Learning to fly
– When you really want to know you need to forget what you know –
My desire to learn to fly had come a long way. And then the process of learning, this transition from a dream to reality, from a concept to an experience was amazingly interesting.
In my head I had flown all the time. In my daydreams I had soared along the clouds like an eagle so many times, and, up in the air, I had followed the course of the valleys into the distant haze. And when I stood on a mountain and traveled with my eyes over the rocky ridges and lofty peaks, how often did I fly around them in my mind and somehow thought to feel the gentle updrafts over the edges and the sensation of weightlessness and utter freedom, the glory of flight. My mind played wonderful movies and pictures of flying. At times that seemed all I wanted, but then, what would it be like, the real experience? What would it be like to really do it and find out?
The first day, flying with my instructor, was close to a disaster! Of course, in my head I thought I had figured out all the crucial details
long ago. ”So what’s the big deal to just apply these simple physical principles? I mean flying isn’t really magic, after all, it’s basic physics, piece of cake!” – Boy was I wrong ! I couldn’t even manage to maintain level flight, let alone anything that could be called a controlled maneuver. My arms felt like untamed animals that didn’t have a clue what to do. And my poor mind felt this well-known kind of panic because it once again had to face a situation where it just didn’t get it, where things turned out to be totally different than calculated. I actually gave up when, in my desperate frustration, I finally actually broke one of those extension handles that are attached to the control bar for instruction purpose. Dick didn’t say much, and when I drove home later I felt all the anger boiling up inside, but, interestingly enough, somehow I managed to just watch it happen.
And next day I climbed into that incredible flying machine again with honest wonder, with a true “beginners mind”, all my senses wide open. And when we took off I actually caught myself smiling, leaning back, leaving all concepts behind, all those so beautifully constructed expectations, shattered on the ground.
And boy, what a wonder it was this time! Suddenly it all happened, I was really there. I felt the wind, the subtle shifts of gravity in the turns, I saw the angle of the wing toward the horizon, I was flying – it worked. I looked around, I saw my arms, my feet floating in mid-air, little toy houses on the ground, landscape slowly moving by, the vibration of the engine behind me. I stopped thinking, I found it too distracting! That actually happens sometimes, lately, and somehow I’m intrigued that it doesn’t bother me at all.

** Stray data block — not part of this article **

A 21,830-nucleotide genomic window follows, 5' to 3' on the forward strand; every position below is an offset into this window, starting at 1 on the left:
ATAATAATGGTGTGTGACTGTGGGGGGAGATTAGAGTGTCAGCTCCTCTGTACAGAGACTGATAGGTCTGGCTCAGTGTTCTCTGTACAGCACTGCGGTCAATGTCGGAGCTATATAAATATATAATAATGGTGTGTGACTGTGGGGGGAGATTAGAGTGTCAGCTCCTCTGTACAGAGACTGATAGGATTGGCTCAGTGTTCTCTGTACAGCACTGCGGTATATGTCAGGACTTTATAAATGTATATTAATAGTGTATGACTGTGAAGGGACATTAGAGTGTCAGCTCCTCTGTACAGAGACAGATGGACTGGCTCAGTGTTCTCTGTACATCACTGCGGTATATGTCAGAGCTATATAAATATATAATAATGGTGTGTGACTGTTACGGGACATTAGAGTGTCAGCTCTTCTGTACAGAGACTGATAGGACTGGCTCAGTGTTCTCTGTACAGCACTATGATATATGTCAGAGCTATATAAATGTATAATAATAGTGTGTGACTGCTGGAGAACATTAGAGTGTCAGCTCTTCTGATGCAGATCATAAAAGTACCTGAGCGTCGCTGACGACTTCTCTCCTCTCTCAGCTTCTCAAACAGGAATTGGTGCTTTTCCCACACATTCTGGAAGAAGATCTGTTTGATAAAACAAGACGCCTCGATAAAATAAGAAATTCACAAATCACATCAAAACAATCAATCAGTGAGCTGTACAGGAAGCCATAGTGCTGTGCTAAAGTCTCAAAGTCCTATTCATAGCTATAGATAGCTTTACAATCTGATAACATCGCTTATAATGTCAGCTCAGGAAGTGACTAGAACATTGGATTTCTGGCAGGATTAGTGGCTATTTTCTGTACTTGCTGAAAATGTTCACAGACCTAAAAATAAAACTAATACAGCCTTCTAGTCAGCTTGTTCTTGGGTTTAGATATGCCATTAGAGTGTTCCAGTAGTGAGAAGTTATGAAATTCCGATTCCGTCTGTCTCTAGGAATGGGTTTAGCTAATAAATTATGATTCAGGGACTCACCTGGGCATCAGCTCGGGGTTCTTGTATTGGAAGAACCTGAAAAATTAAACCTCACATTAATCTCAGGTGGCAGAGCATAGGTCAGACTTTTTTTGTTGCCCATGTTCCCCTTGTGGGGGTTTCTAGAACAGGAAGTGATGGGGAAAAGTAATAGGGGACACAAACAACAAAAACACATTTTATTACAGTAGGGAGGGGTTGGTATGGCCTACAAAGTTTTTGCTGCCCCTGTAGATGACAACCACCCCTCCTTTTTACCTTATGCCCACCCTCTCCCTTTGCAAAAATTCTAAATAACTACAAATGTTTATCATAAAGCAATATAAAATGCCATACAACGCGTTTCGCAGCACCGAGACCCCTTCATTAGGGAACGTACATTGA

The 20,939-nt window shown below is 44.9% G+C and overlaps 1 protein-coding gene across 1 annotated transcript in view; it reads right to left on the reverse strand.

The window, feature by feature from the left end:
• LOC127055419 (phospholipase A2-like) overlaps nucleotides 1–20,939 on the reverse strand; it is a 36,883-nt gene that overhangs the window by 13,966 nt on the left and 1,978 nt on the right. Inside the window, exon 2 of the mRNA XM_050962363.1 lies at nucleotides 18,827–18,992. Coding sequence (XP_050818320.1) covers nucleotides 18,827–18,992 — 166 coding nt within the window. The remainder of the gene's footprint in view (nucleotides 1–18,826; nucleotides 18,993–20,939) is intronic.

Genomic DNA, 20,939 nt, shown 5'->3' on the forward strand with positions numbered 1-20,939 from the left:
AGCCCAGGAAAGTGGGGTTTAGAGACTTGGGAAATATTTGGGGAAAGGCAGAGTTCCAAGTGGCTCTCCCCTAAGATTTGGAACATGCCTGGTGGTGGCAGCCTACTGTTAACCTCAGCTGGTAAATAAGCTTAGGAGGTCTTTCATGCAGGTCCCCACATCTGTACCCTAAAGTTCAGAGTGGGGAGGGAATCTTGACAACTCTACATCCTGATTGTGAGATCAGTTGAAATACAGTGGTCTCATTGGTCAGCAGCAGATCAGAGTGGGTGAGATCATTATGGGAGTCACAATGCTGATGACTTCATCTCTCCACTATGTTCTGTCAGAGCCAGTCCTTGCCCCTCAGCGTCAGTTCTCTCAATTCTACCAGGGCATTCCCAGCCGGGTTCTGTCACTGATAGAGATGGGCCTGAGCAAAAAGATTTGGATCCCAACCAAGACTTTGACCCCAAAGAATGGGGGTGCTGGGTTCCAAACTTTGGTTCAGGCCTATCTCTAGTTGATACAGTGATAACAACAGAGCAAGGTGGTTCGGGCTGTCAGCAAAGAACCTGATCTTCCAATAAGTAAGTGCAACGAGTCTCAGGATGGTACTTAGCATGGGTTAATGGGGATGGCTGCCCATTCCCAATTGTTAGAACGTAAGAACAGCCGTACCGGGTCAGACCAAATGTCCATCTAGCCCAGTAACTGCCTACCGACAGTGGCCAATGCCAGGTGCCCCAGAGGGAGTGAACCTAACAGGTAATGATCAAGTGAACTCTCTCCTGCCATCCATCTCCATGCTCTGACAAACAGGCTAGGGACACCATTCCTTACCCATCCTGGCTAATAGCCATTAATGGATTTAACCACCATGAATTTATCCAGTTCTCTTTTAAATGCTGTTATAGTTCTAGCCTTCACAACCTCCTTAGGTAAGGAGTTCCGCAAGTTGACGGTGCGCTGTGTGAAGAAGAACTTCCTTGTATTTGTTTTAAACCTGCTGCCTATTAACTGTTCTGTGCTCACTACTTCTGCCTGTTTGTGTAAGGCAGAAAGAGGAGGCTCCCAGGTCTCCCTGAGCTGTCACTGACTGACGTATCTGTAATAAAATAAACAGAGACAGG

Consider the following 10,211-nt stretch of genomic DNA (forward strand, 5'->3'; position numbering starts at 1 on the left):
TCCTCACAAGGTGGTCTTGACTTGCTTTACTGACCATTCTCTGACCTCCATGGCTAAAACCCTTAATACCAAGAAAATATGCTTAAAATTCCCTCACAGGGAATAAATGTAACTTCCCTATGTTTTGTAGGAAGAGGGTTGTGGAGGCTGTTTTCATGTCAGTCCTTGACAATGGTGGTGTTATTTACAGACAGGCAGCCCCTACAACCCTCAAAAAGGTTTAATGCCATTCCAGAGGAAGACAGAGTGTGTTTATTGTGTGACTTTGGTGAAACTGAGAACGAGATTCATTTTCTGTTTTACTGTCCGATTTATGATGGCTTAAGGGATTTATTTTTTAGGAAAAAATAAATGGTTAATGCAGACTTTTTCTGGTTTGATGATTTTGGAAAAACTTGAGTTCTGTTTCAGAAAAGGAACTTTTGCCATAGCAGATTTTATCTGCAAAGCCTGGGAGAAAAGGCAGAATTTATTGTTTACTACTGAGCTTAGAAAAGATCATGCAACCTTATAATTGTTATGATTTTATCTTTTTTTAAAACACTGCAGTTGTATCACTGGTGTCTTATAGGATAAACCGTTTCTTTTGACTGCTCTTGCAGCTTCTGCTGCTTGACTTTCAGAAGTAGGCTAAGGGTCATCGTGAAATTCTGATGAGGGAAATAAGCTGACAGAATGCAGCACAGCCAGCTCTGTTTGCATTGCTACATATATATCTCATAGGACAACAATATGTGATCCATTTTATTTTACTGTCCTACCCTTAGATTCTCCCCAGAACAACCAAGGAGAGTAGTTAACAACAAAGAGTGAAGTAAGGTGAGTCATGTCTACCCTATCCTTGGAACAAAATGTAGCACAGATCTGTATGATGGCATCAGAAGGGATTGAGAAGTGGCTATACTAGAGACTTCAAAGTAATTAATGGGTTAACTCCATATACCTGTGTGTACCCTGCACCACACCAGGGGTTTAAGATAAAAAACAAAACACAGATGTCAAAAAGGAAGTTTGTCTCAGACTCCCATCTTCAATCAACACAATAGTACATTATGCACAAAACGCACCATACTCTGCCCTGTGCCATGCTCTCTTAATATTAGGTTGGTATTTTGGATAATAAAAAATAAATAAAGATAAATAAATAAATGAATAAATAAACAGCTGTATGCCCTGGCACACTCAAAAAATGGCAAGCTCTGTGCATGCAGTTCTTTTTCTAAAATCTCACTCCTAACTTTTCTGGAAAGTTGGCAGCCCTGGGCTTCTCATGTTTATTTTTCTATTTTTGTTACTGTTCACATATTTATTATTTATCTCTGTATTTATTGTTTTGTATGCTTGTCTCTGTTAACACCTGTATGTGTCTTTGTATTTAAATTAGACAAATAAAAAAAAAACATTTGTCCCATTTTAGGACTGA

From there on my mind kind of stepped back a little, somehow insulted, almost, but it couldn’t help to pick up the pure pleasure of watching the whole process. My body started learning to fly, and “I” watched.
My learning curve was nothing spectacular, but deep inside I couldn’t care less. I was amazed how I could do all this. What a miracle, how my senses picked up all these signals, how they were processed, stored, and corrected, and how I actually did it right pretty soon if I only managed to not interfere too much with my “thinking”.
“Don’t overcontrol”, said Dick when I sometimes started to wrestle the aircraft with brute force, trying to line it up for the final approach of the runway. God damn, as if I wouldn’t see that myself! I thought. But how do you do that when you see the runway racing towards you and you have 20 other things at once to watch out for and there is an obvious urgent need for reaction? But if you overdo it the need to counteract the very same reactions becomes even more urgent. You are descending like crazy, but that’s necessary because you need speed in order to fly; otherwise there is this peculiar threat of a “stall”: The flow of air over the wing decreasing with dwindling speed below a critical limit (that is at first darn difficult to detect) and suddenly ceasing to create lift, and – oh my god, you don’t fly anymore, you fall out of the sky like anything else heavier than air.